The European Union’s (EU) unelected executive branch has given the Czech Republic, Hungary, and Poland one month to back down and start admitting migrants from the Middle East and North Africa or face legal consequences.
The migrant relocation scheme was forced through the European Parliament in September 2015, regardless as to whether all nations and their populations agreed.
A number of Eastern and Central European countries resisted the plan, and have since challenged the scheme in the courts – arguing they did not vote for it and placing blame for the migrant crisis with the EU and Germany – as the EU threatens sanctions.
“There is still time to change everything and come back to normality,” said EU Migration Commissioner Dimitris Avramopoulos on Wednesday 26 July, the EUObserver reports.
He said the Commission had taken the next step in a legal procedure against the three countries. The so-called infringement procedure began last month when the Commission sent letters of formal notice.
“In their reply, none of these member states indicated that they would relocate a number of applicants swiftly to their territory,” Mr. Avramopoulos explained.
The second stage of the procedure is also a letter, called a ‘reasoned opinion’. The Czech Republic, Hungary, and Poland have one month to reply.
The decision comes on the same day that an advocate general for the Court of Justice of the European Union said that the forced relocation plan was legal under EU law.
The policy did not need to be agreed on unanimously thanks to a mechanism called ‘qualified majority voting’, which weighs decisions in favour of larger nations such as Germany and France.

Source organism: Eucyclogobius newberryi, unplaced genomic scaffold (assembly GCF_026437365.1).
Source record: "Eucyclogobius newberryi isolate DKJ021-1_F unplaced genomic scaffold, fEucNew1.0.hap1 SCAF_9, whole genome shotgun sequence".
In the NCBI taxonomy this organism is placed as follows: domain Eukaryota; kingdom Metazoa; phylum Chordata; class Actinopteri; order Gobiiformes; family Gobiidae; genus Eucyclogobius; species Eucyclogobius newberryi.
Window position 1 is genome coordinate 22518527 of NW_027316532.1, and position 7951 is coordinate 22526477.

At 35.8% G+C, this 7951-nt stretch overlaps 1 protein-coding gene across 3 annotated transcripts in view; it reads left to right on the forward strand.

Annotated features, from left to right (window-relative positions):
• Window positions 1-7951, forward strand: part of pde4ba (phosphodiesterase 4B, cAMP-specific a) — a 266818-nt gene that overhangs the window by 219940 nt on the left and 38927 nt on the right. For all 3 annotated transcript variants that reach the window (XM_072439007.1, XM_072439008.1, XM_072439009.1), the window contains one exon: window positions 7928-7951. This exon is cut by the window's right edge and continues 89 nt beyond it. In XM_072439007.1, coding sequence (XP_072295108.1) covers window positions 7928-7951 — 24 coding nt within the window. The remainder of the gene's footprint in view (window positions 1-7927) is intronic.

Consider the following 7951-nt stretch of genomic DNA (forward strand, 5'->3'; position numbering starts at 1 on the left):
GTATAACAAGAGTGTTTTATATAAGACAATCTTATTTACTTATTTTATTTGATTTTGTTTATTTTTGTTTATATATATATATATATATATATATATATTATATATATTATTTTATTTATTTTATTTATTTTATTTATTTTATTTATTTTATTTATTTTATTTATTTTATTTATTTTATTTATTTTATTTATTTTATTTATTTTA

Last month, the outspoken prime minister of Hungary, Viktor Orbán, said if Brussels tries “to force the relocation programme on us at our next upcoming summit… I’ll exercise my veto.”
In October last year, 95 per cent of Hungarian voters rejected the migrant redistribution plan in a referendum called by Mr. Orbán.
Poland has vowed to follow and also hold a referendum on the issue, and the nation’s interior minister, Mariusz B?aszczak, said in May that taking in 6,000 asylum seekers would “certainly be much worse” for Poland than the threat of EU punishment.
The original intention of the plan was to alleviate the pressure on Italy and Greece by sending 120,000 migrants to various countries in the EU. Less than 20,000 have moved so far.
Hungary and Poland have not taken any migrants; according to figures released by the Commission on Wednesday, Slovakia has accepted just 16, 45 have moved to Romania, and 12 to the Czech Republic.
Relocation picked up slightly in June, when some 2,000 migrants were relocated from Greece and almost 1,000 from Italy.
“Here we are finally starting to see proper solidarity,” the Greek EU commissioner noted, praising Finland, Latvia, Lithuania, Luxembourg, Malta, and “in particular” Sweden, for their relatively high numbers of relocations.
The moves toward prosecution getting underway against The Czech Republic, Hungary, and Poland comes just days after the political bloc launched separate legal action against Poland for moving forward with long-promised judicial reform. As reported by Breitbart London the European Union had warned the nation would be punished for going through with the reforms the ruling party had been elected on.
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